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Terunofuji Overpowers Tobizaru to Remain Tied for the Lead at Summer Basho

The giant Mongolian used one of his go-to moves to send Tobizaru out over the edge on Day 4 to remain in the Summer Basho lead with four others.

Lone grand champion Terunofuji relied on brute force on Wednesday, May 17 to defeat Tobizaru and stay tied for the lead after four days of the Summer Basho.

In the day's final bout at Ryogoku Kokugikan, Terunofuji got a double outside arm lock on Tobizaru and hoisted the Flying Monkey out over the edge to improve to 4-0 along with four others tied for the early lead.

Once he got the double-arm lock on Tobizaru, there was nothing the No. 3 maegashira could do but step out of the ring to concede the loss and drop to 1-3.

Seven-time champion Terunofuji, who has said he wants to win 10 Emperor's Cups before he retires, has missed all or parts of the previous four tournaments while recovering from knee surgery.

He has looked impressive so far at the 15-day Summer Grand Sumo Tournament. But all eyes will be on how his knees hold up in the second half of the tournament.

Summer Basho
Kiribayama (left) closes in on a victory over Nishikifuji. (ⒸSANKEI)

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Kiribayama Wins Rematch with Nishikifuji

In other major bouts, ozeki promotion hopeful Kiribayama and Nishikifuji needed a rematch after they both stepped out at the same time in their first bout.

In the do-over, sekiwake Kiribayama made no mistake when he swatted down the winless No. 3 maegashira to pick up his third win against one loss.

Kiribayama, who needs 10 wins to earn consideration for promotion to ozeki, lost to Abi on the previous day. Therefore, it was important for the Michinoku stable wrestler to get back in the win column.

Sekiwake Daieisho, who is also chasing promotion to ozeki, used his powerful arm thrusts to send Shodai (1-3) to the edge. He then dodged to his side and swatted down the komusubi to stay undefeated at 4-0.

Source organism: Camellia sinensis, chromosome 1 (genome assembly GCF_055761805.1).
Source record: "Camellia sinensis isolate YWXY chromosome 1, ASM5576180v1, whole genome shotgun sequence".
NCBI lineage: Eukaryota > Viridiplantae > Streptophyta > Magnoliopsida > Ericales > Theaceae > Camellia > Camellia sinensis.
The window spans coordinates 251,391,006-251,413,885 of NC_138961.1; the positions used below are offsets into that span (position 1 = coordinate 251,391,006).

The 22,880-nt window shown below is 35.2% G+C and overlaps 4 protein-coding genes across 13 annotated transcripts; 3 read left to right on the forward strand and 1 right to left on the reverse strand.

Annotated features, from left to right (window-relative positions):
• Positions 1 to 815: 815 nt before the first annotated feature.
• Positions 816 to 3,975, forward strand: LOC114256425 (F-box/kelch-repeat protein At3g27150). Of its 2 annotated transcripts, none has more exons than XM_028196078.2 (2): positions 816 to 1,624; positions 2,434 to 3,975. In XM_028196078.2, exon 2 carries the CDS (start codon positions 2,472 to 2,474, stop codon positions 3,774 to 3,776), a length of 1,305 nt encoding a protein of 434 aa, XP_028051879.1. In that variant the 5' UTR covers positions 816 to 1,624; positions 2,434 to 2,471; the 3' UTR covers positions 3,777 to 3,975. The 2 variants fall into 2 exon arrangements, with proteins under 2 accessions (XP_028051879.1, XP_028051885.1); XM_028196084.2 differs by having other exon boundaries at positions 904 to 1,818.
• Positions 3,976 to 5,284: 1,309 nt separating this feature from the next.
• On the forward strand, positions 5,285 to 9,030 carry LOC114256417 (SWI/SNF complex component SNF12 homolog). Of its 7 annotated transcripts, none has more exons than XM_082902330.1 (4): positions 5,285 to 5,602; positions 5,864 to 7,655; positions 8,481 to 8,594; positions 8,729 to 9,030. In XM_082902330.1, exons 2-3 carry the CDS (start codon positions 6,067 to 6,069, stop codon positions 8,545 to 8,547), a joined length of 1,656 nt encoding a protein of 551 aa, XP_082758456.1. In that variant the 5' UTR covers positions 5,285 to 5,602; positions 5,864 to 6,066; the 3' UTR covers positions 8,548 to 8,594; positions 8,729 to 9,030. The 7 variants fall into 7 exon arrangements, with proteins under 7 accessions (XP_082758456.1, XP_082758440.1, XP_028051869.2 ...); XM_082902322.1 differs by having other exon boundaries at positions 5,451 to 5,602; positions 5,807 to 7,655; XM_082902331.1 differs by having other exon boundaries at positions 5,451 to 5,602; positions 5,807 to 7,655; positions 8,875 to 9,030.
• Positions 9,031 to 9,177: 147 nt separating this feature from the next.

Summer Basho
Wakamotoharu pushes Kotonowaka out of the raised ring. (ⒸSANKEI)

Wakamotoharu Stays Unbeaten at Summer Basho

Not to be forgotten in the talk about future ozeki is Wakamotoharu. The sekiwake debutante fought off an arm throw at the edge and shoved out komusubi Kotonowaka (3-1) to remain perfect at 4-0. 

A strong result in this tournament would put Wakamotoharu right in the discussion for promotion to ozeki. He went 9-6, 10-5 and 10-5 in his previous three tournaments.

Lone ozeki Takakeisho, who needs eight wins to maintain his rank, dodged to his side at the face-off and swatted down Endo to improve to 3-1. No. 2 maegashira Endo, who was completely fooled by his opponent’s move, remains winless at 0-4.

No. 14 maegashira Asanoyama quickly got a right hand in on Oho and shoved the No. 16 maegashira out in a matter of seconds to improve to a perfect 4-0.

Oho, who dropped to 1-3, defeated Asanoyama in the March tournament when the former ozeki was in the juryo division, but he was no match for Asanoyama on Day 4.

Asanoyama is back in the elite makuuchi division after a one-year suspension for violating COVID-19 safety measures.

Summer Basho
Meisei is seen after his Day 4 win. (ⒸSANKEI)

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Meisei Keeps Pace with Share of Lead

No. 6 maegashira Meisei also stayed tied for the lead at 4-0 when he got a left-hand grip on the belt of Hokutofuji and forced the No. 7 maegashira out over the edge for his third loss against a lone win.

Mongolian sekiwake Hoshoryu shoved Abi out to recover from a setback on the previous day to improve to 3-1. Top maegashira Abi dropped to 1-3.

No. 5 maegashira Kinbozan (2-2), the first pro sumo wrestler from Kazakhstan, bounced back from a loss on the previous day. He got the upper hand on former ozeki Mitakeumi (2-2) and pushed the No. 6 maegashira out.

Author: Jim Armstrong

The author is a longtime journalist who has covered sports in Japan for over 25 years. You can find his articles on SportsLook.

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